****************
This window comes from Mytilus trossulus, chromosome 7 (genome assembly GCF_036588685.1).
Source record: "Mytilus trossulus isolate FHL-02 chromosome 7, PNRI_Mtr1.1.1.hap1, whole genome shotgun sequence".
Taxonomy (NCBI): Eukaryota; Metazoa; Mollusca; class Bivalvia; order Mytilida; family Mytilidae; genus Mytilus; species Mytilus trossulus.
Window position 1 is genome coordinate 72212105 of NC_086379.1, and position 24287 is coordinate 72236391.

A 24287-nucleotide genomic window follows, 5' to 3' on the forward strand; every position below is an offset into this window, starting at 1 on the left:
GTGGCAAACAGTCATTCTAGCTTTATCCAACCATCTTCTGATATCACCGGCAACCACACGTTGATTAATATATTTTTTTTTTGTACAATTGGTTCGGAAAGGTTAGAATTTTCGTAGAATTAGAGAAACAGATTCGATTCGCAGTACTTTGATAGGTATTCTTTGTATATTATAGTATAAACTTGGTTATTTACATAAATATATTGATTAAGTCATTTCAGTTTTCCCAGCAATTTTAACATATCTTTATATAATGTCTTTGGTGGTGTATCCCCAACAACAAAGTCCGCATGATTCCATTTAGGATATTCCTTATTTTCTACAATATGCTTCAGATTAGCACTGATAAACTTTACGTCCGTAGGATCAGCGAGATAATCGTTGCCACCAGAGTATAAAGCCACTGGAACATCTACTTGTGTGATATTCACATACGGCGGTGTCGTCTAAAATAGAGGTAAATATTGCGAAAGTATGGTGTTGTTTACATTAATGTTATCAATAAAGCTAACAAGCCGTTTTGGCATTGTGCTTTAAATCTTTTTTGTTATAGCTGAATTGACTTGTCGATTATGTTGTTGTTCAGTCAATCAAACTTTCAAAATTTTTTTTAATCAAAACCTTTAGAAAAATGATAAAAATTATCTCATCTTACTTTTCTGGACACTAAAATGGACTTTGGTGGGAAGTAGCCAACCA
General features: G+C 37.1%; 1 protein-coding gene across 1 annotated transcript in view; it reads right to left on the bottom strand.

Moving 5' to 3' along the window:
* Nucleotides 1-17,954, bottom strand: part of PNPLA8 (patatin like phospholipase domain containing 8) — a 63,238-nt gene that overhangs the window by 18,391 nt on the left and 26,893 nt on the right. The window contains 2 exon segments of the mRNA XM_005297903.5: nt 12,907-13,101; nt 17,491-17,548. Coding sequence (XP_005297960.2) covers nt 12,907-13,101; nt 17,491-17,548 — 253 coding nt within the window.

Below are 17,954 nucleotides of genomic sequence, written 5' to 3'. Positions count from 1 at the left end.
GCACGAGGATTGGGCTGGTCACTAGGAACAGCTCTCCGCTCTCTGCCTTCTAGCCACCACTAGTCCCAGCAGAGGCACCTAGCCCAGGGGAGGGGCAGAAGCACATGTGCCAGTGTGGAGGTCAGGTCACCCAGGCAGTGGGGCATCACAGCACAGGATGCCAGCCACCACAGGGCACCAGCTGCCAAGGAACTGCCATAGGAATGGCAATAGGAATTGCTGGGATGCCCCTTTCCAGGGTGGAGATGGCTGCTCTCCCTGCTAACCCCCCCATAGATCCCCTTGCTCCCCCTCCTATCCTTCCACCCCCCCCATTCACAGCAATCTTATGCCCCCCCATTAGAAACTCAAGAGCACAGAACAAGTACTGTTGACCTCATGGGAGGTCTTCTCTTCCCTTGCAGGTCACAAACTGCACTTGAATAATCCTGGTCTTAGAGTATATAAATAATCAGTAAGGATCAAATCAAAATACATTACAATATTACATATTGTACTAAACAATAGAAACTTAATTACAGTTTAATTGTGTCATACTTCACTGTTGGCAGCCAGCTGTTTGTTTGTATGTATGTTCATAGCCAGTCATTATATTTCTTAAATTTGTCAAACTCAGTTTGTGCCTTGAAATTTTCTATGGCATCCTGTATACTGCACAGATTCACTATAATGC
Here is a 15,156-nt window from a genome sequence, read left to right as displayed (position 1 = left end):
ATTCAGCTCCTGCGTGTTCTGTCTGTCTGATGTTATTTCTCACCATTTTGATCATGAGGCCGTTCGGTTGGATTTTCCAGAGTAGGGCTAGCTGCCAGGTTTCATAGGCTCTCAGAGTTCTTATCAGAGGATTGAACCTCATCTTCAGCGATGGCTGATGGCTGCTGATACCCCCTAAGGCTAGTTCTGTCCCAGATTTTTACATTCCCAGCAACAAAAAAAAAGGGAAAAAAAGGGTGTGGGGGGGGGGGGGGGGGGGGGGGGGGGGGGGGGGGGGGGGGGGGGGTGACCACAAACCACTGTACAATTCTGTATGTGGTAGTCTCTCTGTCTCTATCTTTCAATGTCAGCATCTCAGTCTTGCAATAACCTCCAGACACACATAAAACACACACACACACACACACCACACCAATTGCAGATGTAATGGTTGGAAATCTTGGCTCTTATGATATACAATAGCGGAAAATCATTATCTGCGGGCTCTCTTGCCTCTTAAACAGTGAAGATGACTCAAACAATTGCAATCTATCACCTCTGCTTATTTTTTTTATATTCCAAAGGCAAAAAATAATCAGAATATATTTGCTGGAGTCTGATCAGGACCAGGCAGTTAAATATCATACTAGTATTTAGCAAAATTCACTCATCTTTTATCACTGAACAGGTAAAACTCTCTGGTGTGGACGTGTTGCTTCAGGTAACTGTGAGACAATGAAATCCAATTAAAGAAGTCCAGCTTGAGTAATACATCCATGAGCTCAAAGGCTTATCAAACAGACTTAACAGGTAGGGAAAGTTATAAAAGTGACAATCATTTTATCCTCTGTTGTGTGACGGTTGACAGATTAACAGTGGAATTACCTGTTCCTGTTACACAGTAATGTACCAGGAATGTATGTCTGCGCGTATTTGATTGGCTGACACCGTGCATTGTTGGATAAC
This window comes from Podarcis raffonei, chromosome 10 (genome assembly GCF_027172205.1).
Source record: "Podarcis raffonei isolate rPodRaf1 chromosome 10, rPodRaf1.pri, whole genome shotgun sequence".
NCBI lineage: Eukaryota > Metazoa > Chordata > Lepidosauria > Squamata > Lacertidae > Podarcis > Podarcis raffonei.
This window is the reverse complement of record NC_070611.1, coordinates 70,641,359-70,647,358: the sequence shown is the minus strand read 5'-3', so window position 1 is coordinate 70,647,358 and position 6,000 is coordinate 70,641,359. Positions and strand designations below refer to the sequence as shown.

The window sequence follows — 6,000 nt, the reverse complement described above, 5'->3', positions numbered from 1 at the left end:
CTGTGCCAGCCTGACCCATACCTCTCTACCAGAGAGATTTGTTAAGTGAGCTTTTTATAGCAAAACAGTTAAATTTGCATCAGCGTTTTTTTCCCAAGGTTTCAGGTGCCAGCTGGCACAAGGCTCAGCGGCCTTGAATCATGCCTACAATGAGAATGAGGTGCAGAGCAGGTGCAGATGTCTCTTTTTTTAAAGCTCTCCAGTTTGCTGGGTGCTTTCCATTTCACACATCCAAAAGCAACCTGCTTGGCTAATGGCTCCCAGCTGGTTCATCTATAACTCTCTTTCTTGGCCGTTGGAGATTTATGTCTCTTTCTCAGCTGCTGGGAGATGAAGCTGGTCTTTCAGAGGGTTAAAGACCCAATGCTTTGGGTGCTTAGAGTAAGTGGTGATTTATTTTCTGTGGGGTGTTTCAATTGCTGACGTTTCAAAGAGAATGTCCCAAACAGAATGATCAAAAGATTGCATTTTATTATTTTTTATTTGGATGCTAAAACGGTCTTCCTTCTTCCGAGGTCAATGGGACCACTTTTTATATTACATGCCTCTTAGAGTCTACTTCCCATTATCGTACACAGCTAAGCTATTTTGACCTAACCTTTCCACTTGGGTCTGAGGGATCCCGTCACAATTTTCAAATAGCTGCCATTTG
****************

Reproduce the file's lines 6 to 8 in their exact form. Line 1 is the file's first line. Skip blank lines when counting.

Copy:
GTGGCAAACAGTCATTCTAGCTTTATCCAACCATCTTCTGATATCACCGGCAACCACACGTTGATTAATATATTTTTTTTTTGTACAATTGGTTCGGAAAGGTTAGAATTTTCGTAGAATTAGAGAAACAGATTCGATTCGCAGTACTTTGATAGGTATTCTTTGTATATTATAGTATAAACTTGGTTATTTACATAAATATATTGATTAAGTCATTTCAGTTTTCCCAGCAATTTTAACATATCTTTATATAATGTCTTTGGTGGTGTATCCCCAACAACAAAGTCCGCATGATTCCATTTAGGATATTCCTTATTTTCTACAATATGCTTCAGATTAGCACTGATAAACTTTACGTCCGTAGGATCAGCGAGATAATCGTTGCCACCAGAGTATAAAGCCACTGGAACATCTACTTGTGTGATATTCACATACGGCGGTGTCGTCTAAAATAGAGGTAAATATTGCGAAAGTATGGTGTTGTTTACATTAATGTTATCAATAAAGCTAACAAGCCGTTTTGGCATTGTGCTTTAAATCTTTTTTGTTATAGCTGAATTGACTTGTCGATTATGTTGTTGTTCAGTCAATCAAACTTTCAAAATTTTTTTTAATCAAAACCTTTAGAAAAATGATAAAAATTATCTCATCTTACTTTTCTGGACACTAAAATGGACTTTGGTGGGAAGTAGCCAACCA
General features: G+C 37.1%; 1 protein-coding gene across 1 annotated transcript in view; it reads right to left on the bottom strand.

Moving 5' to 3' along the window: